Tuesday, September 1, 2015
How did you come with the idea of opening the first “philanthropub” ever?
Really it came about as a dream to start a nonprofit. Not a pub. The pub idea just came as an answer to a question: “What does the community need?” There were lots of things we thought we could do, but we realized there were already dozens of nonprofits across the city trying to meet the needs of the community. But they were struggling. Finances are always the most important, and simultaneously least important departments of any nonprofit. Their challenge is to accomplish the mission of the npo, but they are often hindered by the task of raising funds simply to keep going. This is where the idea of the business came in. Why not start a business that could raise funds and awareness for these organizations, simply by running a successful business? Allowing the nonprofits to focus on their mission, and we can focus on the fundraising. This is where the idea germinated from.
The Pub idea came about because…Portland. Portland, Oregon is “Beervana”. We have more breweries than any other city in the world. For us, it was simply connecting the dots.
Tuesday, June 30, 2015
Thank you for being the first in Europe to interview me. I will be interested to hear what a European audience thinks of my story.
In the year 2000, I was introduced to the lifestyle via a boyfriend who showed me the early Internet societies on AOL (America On Line). My initial education of the D/s arts (dominance/submission) also took place in early underground chat rooms where I met a few amazing individuals in real life. I was never keen on the American BDSM societies, but did try to work within them for a time after I was first outed in 2003 by local media. I learned the vicious world of politics in underground kink societies before I practiced above ground in the real political arena where it matters. There’s a fun section in my book detailing the first time I visited a BDSM club three hours away from Indianapolis, Indiana in Chicago, Illinois. My book details many of my other early lifestyle D/s (Dominance/submission) adventures and how that journey led to my decision to go pro against the many internal moral obstacles I would have to reconcile to do so.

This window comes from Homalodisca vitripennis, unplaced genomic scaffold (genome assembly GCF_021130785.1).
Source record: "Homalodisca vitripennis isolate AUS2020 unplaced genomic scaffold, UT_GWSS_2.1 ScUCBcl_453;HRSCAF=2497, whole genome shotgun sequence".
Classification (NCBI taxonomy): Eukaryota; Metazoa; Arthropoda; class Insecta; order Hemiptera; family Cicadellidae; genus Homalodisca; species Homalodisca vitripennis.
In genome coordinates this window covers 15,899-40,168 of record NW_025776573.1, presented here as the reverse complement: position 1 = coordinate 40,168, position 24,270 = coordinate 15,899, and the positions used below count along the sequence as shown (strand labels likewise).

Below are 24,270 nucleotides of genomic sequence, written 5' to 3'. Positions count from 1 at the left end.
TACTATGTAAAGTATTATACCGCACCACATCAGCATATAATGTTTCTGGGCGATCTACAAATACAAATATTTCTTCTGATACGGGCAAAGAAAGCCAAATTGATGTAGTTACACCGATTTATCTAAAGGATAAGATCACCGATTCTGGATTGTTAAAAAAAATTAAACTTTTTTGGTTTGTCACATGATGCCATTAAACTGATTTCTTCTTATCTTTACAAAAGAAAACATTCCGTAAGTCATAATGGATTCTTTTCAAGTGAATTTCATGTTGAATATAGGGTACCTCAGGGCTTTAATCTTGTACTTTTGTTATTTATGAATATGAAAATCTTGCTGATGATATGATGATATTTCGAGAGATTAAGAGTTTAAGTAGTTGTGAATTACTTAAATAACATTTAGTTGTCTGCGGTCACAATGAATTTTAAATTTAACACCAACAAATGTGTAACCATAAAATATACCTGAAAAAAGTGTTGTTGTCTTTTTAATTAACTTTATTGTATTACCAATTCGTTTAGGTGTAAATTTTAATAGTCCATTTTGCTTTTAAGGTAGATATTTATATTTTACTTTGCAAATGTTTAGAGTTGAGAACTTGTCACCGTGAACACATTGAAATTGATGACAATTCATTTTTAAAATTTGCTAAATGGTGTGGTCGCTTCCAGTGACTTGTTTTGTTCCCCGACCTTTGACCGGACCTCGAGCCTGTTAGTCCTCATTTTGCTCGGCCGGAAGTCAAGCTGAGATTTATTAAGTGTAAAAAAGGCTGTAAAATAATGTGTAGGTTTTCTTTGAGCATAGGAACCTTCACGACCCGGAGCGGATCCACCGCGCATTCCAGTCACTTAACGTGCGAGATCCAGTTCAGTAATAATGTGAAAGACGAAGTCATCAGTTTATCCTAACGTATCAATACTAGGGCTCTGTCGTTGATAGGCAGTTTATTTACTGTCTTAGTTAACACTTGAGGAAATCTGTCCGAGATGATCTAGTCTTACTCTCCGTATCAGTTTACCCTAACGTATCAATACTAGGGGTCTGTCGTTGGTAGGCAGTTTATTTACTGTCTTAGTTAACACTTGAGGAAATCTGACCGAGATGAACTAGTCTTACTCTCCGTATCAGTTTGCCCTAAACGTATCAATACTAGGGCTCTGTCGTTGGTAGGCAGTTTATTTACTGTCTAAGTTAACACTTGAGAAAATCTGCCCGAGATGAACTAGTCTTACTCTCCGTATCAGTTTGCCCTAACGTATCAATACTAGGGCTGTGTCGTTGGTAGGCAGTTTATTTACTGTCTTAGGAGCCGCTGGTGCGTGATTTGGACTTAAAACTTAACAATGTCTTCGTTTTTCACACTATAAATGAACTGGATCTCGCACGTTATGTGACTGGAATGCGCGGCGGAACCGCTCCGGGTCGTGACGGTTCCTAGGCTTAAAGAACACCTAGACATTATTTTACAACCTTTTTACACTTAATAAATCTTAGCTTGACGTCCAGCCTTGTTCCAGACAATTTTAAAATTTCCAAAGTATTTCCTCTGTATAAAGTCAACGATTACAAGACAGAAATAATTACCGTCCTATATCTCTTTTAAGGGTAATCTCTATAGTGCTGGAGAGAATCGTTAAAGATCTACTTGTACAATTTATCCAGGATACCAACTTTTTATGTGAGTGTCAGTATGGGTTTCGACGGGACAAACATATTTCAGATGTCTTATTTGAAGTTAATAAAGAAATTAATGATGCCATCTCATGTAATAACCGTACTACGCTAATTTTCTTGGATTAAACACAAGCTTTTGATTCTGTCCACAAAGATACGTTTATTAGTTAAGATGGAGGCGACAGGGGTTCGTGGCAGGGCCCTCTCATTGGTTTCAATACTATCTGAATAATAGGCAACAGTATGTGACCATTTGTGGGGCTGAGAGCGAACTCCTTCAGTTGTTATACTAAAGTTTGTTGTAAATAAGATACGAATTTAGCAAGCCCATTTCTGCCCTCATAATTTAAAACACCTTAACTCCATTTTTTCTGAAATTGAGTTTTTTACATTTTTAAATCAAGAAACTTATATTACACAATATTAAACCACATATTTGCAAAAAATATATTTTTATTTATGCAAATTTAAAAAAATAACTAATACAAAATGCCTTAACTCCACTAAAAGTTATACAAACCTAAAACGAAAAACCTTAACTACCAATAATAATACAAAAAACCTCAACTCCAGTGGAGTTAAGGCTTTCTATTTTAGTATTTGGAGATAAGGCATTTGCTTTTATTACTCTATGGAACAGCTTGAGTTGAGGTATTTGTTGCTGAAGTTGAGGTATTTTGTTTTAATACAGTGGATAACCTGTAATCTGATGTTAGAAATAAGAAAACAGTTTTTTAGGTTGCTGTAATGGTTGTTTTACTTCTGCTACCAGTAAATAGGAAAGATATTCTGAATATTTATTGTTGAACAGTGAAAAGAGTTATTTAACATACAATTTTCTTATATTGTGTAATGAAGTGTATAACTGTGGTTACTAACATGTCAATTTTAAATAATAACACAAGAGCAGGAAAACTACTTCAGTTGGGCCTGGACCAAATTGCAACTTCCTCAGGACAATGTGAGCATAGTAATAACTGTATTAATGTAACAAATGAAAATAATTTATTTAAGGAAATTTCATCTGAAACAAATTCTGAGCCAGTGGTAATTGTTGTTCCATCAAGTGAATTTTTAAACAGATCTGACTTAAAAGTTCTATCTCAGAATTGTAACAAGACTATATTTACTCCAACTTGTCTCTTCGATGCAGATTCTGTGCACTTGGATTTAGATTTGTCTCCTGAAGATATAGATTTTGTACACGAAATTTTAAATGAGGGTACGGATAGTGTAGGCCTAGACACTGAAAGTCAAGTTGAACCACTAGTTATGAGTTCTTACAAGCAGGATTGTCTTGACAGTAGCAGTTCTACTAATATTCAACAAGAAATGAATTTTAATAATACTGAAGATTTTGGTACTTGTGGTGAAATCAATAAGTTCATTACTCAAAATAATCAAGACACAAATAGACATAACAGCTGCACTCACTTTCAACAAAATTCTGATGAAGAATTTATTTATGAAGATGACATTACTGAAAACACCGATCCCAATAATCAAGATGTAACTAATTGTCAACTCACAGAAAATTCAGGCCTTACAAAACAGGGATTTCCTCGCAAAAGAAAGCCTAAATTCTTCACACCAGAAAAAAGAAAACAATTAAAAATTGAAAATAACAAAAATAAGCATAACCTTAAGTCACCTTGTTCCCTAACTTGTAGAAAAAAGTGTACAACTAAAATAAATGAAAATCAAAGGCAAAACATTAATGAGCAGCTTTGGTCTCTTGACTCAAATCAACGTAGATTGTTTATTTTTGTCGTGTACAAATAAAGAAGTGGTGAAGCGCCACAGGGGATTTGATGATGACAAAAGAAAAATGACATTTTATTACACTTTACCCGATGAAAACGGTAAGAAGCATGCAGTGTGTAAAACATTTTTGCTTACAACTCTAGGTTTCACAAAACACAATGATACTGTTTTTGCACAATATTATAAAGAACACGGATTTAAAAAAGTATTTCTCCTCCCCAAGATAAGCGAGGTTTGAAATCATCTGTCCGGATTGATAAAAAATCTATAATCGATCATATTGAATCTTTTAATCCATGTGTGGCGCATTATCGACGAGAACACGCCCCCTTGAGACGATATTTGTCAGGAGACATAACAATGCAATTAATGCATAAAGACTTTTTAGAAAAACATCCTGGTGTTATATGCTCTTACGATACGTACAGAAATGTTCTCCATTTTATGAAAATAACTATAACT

Tuesday, January 28, 2014
Can you tell us a little about your background as an artist?
I started drawing cartoons from a very early age. Then beginning of the nineties I got involved in the upcoming electronic dance music movement, designing hundreds of record covers and flyers and doing live-paintings etc. I started making paintings and over time these paintings evolved into large scale sculptures and installations, which provide a surreal mirror for our society. Creating dystopian Utopias, such as for instance Checkpoint Dreamyourtopia - a border control checkpoint to enter your own dreams. For years I used to destroy my big projects. I feel that when a project, or art, a new youth movement or a new piece of music comes into the world it has a certain kind of power, or magic. Eventually that magic fades, and it turns into a business, and starts earning money. In order to preserve that magic, I blew up projects, set them on fire, or smashed them to pieces, preserving that energy, and turning it into a kind of Urban Myth. These installations are turning more and more into interactive performances, and this year I am working on my first theater play.
Tuesday, December 24, 2013
What’s the book The Physics of Wall Street all about?